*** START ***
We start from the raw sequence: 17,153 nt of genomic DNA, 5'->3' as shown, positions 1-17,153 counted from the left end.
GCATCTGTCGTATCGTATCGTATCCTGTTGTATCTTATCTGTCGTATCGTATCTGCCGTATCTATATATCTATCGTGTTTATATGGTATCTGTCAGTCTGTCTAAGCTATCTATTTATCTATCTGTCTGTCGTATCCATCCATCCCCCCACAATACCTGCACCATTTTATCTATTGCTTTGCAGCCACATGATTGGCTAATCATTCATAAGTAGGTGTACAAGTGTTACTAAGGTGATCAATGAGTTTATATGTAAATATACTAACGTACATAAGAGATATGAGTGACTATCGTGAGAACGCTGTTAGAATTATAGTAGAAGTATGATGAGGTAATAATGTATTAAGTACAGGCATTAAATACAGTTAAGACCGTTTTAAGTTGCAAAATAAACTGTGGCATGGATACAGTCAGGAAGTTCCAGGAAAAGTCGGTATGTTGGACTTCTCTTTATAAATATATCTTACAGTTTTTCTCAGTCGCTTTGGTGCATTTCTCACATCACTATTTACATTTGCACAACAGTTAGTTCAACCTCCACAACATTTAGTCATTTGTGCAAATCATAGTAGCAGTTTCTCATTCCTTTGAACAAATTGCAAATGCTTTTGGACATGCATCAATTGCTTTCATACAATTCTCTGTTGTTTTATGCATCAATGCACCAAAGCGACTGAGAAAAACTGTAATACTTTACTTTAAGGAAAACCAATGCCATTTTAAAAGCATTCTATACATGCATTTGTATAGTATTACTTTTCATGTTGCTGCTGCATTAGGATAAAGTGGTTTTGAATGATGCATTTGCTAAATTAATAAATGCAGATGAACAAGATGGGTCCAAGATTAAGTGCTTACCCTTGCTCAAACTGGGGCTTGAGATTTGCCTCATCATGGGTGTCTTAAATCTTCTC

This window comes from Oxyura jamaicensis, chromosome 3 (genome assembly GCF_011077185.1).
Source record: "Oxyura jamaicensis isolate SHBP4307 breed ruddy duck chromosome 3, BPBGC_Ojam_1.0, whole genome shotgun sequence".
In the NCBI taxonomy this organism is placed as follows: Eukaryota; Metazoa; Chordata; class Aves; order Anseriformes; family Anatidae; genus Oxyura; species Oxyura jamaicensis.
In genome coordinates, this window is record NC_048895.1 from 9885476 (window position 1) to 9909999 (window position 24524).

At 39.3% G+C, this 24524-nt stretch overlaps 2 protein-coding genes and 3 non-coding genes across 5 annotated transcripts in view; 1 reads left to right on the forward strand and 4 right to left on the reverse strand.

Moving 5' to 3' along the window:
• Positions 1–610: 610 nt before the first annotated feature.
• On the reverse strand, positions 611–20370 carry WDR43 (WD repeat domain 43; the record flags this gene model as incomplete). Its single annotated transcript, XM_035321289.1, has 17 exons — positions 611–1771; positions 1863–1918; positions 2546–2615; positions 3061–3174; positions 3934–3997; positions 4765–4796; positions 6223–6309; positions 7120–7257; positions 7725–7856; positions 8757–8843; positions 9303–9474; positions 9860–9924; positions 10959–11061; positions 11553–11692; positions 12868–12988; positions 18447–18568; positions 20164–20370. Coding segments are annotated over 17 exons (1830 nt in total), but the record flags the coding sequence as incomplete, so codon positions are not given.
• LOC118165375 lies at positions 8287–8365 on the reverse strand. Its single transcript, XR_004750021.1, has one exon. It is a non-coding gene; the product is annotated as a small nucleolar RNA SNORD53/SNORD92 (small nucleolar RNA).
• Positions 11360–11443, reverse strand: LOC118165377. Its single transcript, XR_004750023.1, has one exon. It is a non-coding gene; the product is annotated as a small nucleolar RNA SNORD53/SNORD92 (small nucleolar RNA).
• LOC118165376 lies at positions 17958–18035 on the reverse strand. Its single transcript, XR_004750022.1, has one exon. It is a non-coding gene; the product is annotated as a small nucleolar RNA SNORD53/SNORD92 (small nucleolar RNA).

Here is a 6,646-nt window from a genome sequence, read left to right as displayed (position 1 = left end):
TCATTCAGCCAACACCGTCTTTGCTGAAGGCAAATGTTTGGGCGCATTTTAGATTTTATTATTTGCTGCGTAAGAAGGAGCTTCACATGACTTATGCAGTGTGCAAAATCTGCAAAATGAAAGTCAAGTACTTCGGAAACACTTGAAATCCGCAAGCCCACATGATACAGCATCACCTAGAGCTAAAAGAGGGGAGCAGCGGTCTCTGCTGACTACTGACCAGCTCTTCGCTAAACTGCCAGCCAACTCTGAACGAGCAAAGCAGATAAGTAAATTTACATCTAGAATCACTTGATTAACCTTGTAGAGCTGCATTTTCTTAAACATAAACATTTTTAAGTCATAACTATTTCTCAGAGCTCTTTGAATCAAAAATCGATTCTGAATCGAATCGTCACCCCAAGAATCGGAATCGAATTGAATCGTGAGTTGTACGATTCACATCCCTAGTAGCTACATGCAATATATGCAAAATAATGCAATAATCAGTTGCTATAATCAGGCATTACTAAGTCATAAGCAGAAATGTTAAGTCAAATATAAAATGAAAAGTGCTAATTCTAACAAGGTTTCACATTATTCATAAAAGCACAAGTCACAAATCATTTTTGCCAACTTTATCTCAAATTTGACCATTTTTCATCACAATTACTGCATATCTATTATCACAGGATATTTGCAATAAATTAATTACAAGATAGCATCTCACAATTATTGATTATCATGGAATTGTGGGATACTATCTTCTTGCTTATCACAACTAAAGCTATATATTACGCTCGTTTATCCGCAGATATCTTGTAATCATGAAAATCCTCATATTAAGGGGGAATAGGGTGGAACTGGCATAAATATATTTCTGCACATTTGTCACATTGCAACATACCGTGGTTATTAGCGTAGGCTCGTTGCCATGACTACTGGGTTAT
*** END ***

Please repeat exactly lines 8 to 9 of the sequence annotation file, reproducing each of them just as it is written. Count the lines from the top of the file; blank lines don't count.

Moving 5' to 3' along the window:
• Positions 1–610: 610 nt before the first annotated feature.